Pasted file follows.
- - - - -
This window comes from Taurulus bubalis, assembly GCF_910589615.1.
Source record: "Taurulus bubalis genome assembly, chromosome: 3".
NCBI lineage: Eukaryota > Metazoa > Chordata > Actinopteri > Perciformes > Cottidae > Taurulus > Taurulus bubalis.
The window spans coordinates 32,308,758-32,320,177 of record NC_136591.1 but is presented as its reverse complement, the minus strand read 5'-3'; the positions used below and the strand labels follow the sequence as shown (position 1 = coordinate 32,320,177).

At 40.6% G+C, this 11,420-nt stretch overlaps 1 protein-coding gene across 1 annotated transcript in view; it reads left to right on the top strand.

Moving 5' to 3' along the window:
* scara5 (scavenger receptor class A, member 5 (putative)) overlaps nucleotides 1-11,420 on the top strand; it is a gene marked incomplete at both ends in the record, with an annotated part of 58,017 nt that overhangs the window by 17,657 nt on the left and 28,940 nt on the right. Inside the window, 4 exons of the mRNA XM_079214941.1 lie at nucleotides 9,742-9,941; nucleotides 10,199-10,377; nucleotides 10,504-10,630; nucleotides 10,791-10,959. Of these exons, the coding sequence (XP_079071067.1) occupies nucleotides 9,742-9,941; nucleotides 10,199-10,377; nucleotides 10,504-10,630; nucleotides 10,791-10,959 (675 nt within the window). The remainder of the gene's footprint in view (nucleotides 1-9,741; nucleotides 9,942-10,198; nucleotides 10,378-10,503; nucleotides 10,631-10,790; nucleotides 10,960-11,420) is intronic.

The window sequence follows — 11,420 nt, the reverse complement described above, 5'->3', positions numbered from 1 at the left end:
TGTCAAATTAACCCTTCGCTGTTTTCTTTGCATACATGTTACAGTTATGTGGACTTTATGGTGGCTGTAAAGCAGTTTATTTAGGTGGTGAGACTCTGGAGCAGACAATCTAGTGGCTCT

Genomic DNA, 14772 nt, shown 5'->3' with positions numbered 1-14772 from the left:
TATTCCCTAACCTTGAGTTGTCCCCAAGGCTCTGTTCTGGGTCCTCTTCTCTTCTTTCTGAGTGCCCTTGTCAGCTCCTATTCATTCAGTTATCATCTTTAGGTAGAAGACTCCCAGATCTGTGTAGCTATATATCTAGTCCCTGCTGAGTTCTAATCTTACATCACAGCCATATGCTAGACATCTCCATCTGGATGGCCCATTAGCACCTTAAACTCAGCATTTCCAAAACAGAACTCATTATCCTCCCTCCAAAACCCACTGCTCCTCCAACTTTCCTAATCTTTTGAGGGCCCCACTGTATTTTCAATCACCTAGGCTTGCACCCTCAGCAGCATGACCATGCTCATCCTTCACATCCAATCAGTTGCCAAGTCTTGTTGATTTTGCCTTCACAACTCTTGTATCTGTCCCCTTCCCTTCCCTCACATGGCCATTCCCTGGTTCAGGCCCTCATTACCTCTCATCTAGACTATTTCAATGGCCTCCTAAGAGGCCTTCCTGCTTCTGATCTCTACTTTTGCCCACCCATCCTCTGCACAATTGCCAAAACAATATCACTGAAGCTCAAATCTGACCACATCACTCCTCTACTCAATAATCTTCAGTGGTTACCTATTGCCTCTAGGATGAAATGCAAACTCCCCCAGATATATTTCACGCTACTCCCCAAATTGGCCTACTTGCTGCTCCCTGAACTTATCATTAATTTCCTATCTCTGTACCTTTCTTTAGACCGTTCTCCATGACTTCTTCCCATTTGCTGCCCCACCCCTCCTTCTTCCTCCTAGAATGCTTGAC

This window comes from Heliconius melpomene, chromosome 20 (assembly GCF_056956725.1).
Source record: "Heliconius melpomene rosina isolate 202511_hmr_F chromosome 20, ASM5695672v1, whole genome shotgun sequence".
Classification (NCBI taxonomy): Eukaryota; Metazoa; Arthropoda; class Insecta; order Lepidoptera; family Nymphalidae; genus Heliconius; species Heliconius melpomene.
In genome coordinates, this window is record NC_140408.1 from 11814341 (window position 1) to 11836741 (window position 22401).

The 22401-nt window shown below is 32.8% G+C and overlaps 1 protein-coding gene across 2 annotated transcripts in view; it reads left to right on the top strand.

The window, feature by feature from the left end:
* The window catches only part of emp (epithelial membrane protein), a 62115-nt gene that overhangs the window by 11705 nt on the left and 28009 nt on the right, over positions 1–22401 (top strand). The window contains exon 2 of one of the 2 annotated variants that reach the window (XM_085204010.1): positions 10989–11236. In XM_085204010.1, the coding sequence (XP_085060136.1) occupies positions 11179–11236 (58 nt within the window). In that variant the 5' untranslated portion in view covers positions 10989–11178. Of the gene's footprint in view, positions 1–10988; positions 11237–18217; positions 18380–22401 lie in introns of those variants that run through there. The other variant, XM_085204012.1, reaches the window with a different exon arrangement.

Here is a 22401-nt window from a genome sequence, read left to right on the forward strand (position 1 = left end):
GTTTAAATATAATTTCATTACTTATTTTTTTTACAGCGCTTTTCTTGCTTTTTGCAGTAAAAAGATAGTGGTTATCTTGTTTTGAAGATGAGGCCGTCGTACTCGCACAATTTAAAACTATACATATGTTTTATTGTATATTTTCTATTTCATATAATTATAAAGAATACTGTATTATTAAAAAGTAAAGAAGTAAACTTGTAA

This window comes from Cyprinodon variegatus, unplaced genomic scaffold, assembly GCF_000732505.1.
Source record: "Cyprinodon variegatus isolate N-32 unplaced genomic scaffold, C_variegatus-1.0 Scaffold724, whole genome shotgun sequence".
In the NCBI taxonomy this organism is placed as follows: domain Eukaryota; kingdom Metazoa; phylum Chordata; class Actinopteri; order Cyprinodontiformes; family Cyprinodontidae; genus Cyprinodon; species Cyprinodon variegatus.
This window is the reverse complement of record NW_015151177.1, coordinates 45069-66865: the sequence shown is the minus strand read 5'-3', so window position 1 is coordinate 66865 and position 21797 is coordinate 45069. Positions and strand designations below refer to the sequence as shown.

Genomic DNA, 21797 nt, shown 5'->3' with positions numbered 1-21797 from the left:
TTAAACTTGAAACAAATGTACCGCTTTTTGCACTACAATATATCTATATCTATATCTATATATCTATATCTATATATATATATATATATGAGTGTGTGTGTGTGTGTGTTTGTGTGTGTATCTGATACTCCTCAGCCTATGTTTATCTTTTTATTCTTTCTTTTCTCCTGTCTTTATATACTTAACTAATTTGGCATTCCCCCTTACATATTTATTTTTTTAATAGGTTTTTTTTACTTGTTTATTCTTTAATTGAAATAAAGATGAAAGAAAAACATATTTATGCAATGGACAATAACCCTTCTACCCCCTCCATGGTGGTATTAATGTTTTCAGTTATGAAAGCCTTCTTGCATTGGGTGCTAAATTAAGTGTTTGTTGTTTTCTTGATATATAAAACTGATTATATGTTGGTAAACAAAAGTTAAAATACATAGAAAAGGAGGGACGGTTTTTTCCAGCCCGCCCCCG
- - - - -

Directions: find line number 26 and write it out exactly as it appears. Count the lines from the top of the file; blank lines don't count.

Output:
TTAAACTTGAAACAAATGTACCGCTTTTTGCACTACAATATATCTATATCTATATCTATATATCTATATCTATATATATATATATATATGAGTGTGTGTGTGTGTGTGTTTGTGTGTGTATCTGATACTCCTCAGCCTATGTTTATCTTTTTATTCTTTCTTTTCTCCTGTCTTTATATACTTAACTAATTTGGCATTCCCCCTTACATATTTATTTTTTTAATAGGTTTTTTTTACTTGTTTATTCTTTAATTGAAATAAAGATGAAAGAAAAACATATTTATGCAATGGACAATAACCCTTCTACCCCCTCCATGGTGGTATTAATGTTTTCAGTTATGAAAGCCTTCTTGCATTGGGTGCTAAATTAAGTGTTTGTTGTTTTCTTGATATATAAAACTGATTATATGTTGGTAAACAAAAGTTAAAATACATAGAAAAGGAGGGACGGTTTTTTCCAGCCCGCCCCCG